Learn more about the challenge HERE.
This training/challenge is for educational and informational purposes only. These materials do not constitute a recommendation to engage in any particular securities transactions.
Investment products are: Not FDIC Insured | Not Guaranteed by the bank | May lose value
Week 1: Stock Basics
This week’s goal is to introduce you to stocks and help you build a foundation for investing in the stock market. This is a great place to start if you are a beginning investor or would like a refresher if you have already started your investing journey.
A stock is a type of security that provides for part ownership in a company. There are two main types of stocks: Common and Preferred. For the purposes of this challenge, we will discuss common stock. When you own common stock, you are entitled to vote as a shareholder and receive dividends. Stocks can also be referred to as shares and equity.
Day 1: Why Invest? Setting Goals
Owning stock allows you to participate in the growth of the stock without taking on the risk of starting or managing the company. But, it is important to understand why you want to invest and what you would like to achieve by investing in stocks. Of course, the goal will be to grow your money, but WHY do you want to grow your money? Your WHY helps you to better identify your goals.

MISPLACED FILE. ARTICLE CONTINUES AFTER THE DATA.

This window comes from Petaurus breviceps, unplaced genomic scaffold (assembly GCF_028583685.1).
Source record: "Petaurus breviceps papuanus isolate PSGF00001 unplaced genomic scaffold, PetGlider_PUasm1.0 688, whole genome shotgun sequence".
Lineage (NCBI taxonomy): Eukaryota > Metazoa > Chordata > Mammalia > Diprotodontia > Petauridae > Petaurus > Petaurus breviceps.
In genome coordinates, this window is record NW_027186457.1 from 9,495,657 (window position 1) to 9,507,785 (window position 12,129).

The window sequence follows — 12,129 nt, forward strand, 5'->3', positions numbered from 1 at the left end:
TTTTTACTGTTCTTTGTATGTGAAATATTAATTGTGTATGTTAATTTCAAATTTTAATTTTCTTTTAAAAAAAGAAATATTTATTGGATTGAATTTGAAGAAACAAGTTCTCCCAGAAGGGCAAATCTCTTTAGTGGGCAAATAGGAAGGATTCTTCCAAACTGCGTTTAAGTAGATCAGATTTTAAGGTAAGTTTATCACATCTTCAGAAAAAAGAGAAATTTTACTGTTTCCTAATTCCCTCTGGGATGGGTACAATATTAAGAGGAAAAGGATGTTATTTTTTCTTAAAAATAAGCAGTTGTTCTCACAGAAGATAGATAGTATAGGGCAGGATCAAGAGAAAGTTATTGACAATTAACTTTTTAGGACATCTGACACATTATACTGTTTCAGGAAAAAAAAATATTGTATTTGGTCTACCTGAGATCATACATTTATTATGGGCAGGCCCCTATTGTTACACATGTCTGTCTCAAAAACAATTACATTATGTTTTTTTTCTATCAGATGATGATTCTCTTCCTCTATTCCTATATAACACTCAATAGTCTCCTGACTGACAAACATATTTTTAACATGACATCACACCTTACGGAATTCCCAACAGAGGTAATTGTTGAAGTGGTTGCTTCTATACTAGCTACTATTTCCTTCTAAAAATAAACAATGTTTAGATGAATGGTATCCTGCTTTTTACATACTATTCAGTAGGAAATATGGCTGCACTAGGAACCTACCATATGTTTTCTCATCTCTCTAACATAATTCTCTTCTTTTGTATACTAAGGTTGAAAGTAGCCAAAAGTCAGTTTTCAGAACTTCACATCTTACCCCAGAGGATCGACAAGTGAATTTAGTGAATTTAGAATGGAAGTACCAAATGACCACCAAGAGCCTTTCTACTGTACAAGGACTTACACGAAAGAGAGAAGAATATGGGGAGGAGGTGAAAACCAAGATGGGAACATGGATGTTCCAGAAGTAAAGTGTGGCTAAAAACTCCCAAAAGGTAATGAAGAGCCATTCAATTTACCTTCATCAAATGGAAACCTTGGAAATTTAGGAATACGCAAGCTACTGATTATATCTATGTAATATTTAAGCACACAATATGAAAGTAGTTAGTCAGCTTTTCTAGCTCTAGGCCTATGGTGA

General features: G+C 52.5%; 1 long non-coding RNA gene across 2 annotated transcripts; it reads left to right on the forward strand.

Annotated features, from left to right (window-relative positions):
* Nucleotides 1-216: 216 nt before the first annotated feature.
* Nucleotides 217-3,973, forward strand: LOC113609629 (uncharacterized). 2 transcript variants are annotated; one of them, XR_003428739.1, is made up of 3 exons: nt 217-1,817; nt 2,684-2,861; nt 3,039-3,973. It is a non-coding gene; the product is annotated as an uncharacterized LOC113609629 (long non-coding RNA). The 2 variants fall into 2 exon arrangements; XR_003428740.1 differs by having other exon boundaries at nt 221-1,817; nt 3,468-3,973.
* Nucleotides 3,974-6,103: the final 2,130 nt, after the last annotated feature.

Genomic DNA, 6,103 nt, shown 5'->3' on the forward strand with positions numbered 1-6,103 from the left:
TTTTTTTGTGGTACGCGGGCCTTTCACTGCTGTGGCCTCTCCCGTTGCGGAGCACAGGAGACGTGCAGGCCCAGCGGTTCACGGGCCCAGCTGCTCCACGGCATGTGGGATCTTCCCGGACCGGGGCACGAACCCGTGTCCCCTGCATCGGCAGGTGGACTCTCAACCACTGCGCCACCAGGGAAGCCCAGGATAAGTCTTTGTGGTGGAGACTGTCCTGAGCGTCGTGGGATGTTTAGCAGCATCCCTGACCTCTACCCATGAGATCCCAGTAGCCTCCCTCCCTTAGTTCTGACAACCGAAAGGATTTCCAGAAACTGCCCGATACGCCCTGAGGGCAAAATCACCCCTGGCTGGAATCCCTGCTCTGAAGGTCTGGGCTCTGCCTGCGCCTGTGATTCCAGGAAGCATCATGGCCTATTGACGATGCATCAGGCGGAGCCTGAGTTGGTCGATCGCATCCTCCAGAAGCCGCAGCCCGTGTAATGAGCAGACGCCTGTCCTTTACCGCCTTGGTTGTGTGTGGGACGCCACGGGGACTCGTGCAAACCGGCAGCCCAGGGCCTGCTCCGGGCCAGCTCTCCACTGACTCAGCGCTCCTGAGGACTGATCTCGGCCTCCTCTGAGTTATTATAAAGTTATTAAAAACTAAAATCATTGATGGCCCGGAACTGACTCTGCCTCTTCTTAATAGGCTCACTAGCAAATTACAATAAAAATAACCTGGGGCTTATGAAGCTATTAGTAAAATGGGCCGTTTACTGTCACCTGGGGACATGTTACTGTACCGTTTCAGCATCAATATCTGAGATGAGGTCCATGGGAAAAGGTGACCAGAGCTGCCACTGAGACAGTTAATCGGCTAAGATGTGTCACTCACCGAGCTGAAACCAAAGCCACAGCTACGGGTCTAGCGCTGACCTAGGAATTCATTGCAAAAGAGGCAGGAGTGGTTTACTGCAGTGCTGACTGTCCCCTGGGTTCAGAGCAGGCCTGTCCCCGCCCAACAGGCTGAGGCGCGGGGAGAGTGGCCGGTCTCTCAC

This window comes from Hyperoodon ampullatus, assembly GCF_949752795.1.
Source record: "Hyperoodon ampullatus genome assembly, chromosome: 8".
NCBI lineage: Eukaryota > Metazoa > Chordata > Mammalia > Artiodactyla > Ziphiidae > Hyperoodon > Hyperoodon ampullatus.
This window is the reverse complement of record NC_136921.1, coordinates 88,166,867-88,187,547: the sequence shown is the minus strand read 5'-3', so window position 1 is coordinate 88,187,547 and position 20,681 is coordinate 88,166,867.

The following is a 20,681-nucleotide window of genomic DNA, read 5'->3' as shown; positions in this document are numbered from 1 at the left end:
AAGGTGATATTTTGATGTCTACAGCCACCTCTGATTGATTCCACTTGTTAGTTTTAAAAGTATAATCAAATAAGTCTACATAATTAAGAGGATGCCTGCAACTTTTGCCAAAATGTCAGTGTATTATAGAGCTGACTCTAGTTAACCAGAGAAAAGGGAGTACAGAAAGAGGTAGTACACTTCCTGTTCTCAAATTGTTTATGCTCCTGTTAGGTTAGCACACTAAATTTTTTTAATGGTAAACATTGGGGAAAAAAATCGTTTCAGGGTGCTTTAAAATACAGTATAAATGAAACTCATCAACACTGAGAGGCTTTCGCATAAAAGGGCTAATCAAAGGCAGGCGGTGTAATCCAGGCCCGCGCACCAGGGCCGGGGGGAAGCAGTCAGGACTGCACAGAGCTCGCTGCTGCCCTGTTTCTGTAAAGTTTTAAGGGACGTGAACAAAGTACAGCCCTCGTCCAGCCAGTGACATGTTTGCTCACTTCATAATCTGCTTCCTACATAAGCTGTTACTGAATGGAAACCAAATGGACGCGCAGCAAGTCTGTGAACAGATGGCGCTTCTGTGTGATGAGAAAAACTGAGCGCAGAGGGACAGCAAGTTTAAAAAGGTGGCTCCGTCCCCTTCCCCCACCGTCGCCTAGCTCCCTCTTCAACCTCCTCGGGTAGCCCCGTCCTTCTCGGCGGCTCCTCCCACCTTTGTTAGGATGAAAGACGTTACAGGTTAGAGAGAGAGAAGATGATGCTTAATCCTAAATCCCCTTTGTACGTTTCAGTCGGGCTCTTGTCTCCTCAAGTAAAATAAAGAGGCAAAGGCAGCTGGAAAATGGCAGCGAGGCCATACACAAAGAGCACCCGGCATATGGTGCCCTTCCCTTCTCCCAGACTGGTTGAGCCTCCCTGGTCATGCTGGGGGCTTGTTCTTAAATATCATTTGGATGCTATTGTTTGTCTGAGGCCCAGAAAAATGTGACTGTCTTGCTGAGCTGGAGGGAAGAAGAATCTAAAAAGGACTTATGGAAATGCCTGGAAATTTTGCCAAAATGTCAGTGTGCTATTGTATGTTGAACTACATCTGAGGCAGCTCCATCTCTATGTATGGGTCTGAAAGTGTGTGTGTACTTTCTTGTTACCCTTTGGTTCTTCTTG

Today’s Investing Activity: Select your investing goals, know your why, and write them down.
You can use my to help you with today’s activity. Click Here ==> “InvestingGoals-Wksht”
- Write down your investing goals
- Indicate why each goal is important
- Rank them in order of importance to YOU
- Share your goals in The Stocks & Stilettos Facebook Group or in the comments below.
I’m an investor with goals and I know why I invest. #summerstockchallenge @bit.ly/summerstockchallenge @stocknstiletto
Today’s activity focuses on setting goals because it’s not about how you start, but how you finish. Setting investing goals are similar to setting and working towards any other goals in your life. Your investing goals should be SMART. Here’s and example:
S – Specific: I want my ROTH IRA to grow to $100,000
M – Measurable: For my ROTH IRA to grow, I must contribute $2,000/year (or $84/pay period)
A – Achievable: I can achieve my goal if I consistently make contributions to my investment account
R – Realistic: I know that the stock market is no guarantee, but it is one of the better options to grow my money over time
T – Time-Based: I will need the money from my ROTH IRA in 20 years, but I must start building it up today.
It is important to be a SMART investor with SMART goals. This will allow you to keep your eyes on the prize and manifest your goals. It also provides a way for you to keep track at regular intervals to see the progress you are making towards your goals and if you need to make adjustments along the way.
Tomorrow: Day 2 – Anatomy of a Stock
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